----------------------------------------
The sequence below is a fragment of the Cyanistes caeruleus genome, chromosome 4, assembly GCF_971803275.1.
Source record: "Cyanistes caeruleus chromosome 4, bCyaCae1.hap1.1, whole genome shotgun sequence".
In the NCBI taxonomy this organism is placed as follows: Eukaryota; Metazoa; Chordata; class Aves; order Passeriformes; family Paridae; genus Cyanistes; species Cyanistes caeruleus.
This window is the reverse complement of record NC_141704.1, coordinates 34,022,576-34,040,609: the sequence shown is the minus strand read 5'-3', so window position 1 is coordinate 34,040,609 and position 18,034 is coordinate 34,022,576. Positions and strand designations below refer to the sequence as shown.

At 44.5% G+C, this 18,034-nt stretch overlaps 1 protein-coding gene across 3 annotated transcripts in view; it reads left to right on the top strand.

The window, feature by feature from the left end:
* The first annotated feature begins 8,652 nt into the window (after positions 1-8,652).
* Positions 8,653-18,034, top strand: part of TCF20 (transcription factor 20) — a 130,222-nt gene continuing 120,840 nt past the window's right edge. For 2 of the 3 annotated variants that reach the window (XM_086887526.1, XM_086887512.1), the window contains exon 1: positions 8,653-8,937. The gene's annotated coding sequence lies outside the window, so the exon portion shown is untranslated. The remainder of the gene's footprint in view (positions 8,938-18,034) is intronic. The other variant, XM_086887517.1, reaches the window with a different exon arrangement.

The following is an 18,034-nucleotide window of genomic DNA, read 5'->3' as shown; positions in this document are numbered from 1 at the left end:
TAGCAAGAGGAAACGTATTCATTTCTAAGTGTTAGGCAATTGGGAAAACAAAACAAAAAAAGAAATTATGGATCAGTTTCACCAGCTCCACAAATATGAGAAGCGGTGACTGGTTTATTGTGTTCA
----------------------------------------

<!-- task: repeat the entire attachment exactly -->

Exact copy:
The sequence below is a fragment of the Cyanistes caeruleus genome, chromosome 4, assembly GCF_971803275.1.
Source record: "Cyanistes caeruleus chromosome 4, bCyaCae1.hap1.1, whole genome shotgun sequence".
In the NCBI taxonomy this organism is placed as follows: Eukaryota; Metazoa; Chordata; class Aves; order Passeriformes; family Paridae; genus Cyanistes; species Cyanistes caeruleus.
This window is the reverse complement of record NC_141704.1, coordinates 34,022,576-34,040,609: the sequence shown is the minus strand read 5'-3', so window position 1 is coordinate 34,040,609 and position 18,034 is coordinate 34,022,576. Positions and strand designations below refer to the sequence as shown.

At 44.5% G+C, this 18,034-nt stretch overlaps 1 protein-coding gene across 3 annotated transcripts in view; it reads left to right on the top strand.

The window, feature by feature from the left end:
* The first annotated feature begins 8,652 nt into the window (after positions 1-8,652).
* Positions 8,653-18,034, top strand: part of TCF20 (transcription factor 20) — a 130,222-nt gene continuing 120,840 nt past the window's right edge. For 2 of the 3 annotated variants that reach the window (XM_086887526.1, XM_086887512.1), the window contains exon 1: positions 8,653-8,937. The gene's annotated coding sequence lies outside the window, so the exon portion shown is untranslated. The remainder of the gene's footprint in view (positions 8,938-18,034) is intronic. The other variant, XM_086887517.1, reaches the window with a different exon arrangement.

The following is an 18,034-nucleotide window of genomic DNA, read 5'->3' as shown; positions in this document are numbered from 1 at the left end:
TAGCAAGAGGAAACGTATTCATTTCTAAGTGTTAGGCAATTGGGAAAACAAAACAAAAAAAGAAATTATGGATCAGTTTCACCAGCTCCACAAATATGAGAAGCGGTGACTGGTTTATTGTGTTCA